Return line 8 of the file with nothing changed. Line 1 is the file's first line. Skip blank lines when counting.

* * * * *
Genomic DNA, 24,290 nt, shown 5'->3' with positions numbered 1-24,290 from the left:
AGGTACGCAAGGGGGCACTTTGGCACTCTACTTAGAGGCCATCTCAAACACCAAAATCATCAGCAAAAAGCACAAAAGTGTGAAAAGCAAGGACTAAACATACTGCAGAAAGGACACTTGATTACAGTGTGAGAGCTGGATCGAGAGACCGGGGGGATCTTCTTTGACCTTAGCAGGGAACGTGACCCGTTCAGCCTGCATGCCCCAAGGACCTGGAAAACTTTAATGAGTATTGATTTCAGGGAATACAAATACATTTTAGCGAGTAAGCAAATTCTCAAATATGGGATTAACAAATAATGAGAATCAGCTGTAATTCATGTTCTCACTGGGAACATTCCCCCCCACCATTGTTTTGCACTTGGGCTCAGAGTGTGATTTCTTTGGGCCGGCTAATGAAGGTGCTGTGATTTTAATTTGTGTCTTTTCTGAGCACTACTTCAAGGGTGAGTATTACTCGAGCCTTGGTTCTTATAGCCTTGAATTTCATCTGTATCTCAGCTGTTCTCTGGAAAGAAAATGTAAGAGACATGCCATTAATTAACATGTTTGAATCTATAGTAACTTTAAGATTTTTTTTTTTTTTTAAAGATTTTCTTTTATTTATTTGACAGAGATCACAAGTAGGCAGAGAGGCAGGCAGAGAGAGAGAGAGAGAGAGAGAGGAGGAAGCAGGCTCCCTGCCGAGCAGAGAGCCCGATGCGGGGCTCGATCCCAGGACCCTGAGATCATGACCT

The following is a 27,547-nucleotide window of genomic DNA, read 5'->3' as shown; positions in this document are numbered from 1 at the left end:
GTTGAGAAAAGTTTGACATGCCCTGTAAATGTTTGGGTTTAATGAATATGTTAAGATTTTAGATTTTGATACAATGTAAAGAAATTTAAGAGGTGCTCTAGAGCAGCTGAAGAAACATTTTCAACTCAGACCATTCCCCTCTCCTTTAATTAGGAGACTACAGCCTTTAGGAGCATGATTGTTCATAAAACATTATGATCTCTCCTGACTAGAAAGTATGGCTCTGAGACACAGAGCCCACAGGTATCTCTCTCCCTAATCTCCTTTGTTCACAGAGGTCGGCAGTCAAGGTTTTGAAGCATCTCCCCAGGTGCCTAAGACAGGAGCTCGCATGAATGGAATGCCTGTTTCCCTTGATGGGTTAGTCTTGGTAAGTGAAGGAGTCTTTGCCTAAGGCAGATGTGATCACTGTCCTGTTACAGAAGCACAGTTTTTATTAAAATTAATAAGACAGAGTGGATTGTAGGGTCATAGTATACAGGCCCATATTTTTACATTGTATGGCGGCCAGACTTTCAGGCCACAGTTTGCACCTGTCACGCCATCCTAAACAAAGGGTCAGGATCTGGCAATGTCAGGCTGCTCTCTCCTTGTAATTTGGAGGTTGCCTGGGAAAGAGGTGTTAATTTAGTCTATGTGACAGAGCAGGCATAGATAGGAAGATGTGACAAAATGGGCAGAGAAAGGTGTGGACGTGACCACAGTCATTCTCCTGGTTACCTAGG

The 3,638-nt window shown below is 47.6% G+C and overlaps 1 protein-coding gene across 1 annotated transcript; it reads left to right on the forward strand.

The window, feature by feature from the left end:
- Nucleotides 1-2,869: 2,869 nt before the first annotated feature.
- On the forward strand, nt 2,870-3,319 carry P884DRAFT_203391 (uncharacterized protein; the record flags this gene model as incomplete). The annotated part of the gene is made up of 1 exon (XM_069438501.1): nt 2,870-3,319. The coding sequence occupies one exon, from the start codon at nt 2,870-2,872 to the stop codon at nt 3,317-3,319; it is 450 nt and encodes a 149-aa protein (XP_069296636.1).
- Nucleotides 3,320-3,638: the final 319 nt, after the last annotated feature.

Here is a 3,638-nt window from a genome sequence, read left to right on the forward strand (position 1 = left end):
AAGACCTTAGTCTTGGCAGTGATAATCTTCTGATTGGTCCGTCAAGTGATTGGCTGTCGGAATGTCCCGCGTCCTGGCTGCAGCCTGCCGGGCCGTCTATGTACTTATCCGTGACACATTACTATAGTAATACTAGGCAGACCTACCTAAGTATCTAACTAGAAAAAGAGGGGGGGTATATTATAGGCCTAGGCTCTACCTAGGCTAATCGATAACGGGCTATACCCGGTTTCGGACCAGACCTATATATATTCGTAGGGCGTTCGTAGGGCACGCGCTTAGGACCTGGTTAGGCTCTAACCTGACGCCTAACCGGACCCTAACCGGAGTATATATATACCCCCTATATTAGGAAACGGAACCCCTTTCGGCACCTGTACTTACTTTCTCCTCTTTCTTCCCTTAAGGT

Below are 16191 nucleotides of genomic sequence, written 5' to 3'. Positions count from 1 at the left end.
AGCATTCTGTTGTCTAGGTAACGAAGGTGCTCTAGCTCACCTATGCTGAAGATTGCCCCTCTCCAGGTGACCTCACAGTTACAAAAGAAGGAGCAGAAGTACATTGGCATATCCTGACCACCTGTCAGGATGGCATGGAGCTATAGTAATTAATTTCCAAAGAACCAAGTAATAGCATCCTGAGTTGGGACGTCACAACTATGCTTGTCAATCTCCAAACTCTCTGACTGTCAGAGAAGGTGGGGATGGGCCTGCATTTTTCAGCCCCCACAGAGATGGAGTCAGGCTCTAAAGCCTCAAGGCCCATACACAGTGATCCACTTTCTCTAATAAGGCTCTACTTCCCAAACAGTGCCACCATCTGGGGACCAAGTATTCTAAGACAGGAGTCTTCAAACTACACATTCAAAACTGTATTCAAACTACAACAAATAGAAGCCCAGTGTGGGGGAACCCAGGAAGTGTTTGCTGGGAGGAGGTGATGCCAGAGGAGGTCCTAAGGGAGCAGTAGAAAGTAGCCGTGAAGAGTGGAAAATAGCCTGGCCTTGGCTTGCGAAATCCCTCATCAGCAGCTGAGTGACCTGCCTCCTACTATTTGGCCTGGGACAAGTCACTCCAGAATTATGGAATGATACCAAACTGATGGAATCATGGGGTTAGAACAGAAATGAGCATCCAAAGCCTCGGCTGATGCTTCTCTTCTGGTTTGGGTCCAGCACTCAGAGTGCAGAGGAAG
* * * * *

- On the forward strand, nt 2,870-3,319 carry P884DRAFT_203391 (uncharacterized protein; the record flags this gene model as incomplete). The annotated part of the gene is made up of 1 exon (XM_069438501.1): nt 2,870-3,319. The coding sequence occupies one exon, from the start codon at nt 2,870-2,872 to the stop codon at nt 3,317-3,319; it is 450 nt and encodes a 149-aa protein (XP_069296636.1).